Clean all surfaces that come into contact with raw meat or poultry – such as cutting boards, utensils, dishes, and countertops – with hot, soapy water or a bleach solution. If outdoors without access to a kitchen, store anything that has come into contact with meat in a separate, sealed bag, and clean items as soon as possible (discard the bag).

Transport food with care

If traveling to a picnic or cookout, store cooked foods, produce, and raw meat and poultry separately, in sealed containers, to avoid cross-contamination during transport.

  • Keep hot foods hot and cold foods cold. Store hot foods in insulated containers, and keep cold foods on ice – or reusable cold packs – in coolers. In particular, mayonnaise-based foods and cut melons need to be kept cold.
  • Car trunks can exceed 150°F, so transport coolers in the passenger area of the car if at all possible.
  • After arriving at your destination, be sure to remove all food from the car. Place coolers in the shade and keep them closed until the contents are needed.

Grill safety 101

Cook meat in one step, rather than cooking partway and finishing later. Bacteria grow more rapidly in partially cooked food.

Thoroughly cook meat to kill any harmful pathogens that may be present. The only way to know that meat or poultry has reached a safe internal temperature is by using a meat thermometer. Remeber the following temperatures to ensure safety:

  • Ground beef, lamb and pork: 160°F
  • Ground poultry: 165°F
  • Hot dogs: 165°F
  • Beef roasts and steaks: 145°F
  • Poultry: 165°F
  • Pork chops, roasts, and tenderloin: 160°F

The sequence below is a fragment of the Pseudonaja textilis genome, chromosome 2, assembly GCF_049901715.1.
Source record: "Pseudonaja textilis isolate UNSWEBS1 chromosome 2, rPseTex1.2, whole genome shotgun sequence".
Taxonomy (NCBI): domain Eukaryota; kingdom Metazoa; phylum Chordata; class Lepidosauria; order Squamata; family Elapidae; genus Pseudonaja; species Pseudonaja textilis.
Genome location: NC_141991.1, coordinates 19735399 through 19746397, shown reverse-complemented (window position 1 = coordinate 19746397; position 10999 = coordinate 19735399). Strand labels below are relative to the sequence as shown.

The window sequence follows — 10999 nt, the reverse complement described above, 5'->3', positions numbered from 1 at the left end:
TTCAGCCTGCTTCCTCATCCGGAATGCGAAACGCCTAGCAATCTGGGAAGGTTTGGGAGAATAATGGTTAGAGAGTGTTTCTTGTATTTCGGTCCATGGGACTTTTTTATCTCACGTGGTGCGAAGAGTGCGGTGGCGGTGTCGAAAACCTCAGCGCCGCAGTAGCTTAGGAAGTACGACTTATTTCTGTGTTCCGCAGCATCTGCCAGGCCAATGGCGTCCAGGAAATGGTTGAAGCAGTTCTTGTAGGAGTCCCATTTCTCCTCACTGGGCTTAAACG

When removing cooked food from the grill, always use a clean plate. Never put cooked food – or anything else – on a plate or tray that was used to hold raw meat.

Serve safely

  • Wash hands before serving (and grilling, if applicable). If the picnic site does not have hand washing facilities, bring moist towelettes for all guests, in order to decrease the chances that food will be contaminated
  • Serve and eat grilled foods immediately.
  • Keep hot foods at a temperature between 140°F and 165°F until they are served, as harmful bacteria can grow rapidly at temperatures below 140°F.
  • Keep cold foods at 40°F or cooler until serving, as harmful bacteria can multiply quickly above 40°F.
  • Avoid the temptation to display foods on picnic tables and remove them from coolers/warming areas only right before eating.
  • Minimize handling of picnic foods – such as buns, cut watermelon, and sandwich fillings – as much as possible. The more people who touch an item, the higher the risk of contamination.
  • Refrigerate or freeze leftovers immediately. If the temperature is above 90°F, discard all prepared foods that have sat outside for longer than one hour. Regardless of the temperature, prepared foods should never be left at room temperature for longer than two hours.

Young farmworker shares lessons on hard life in fields – National Consumers League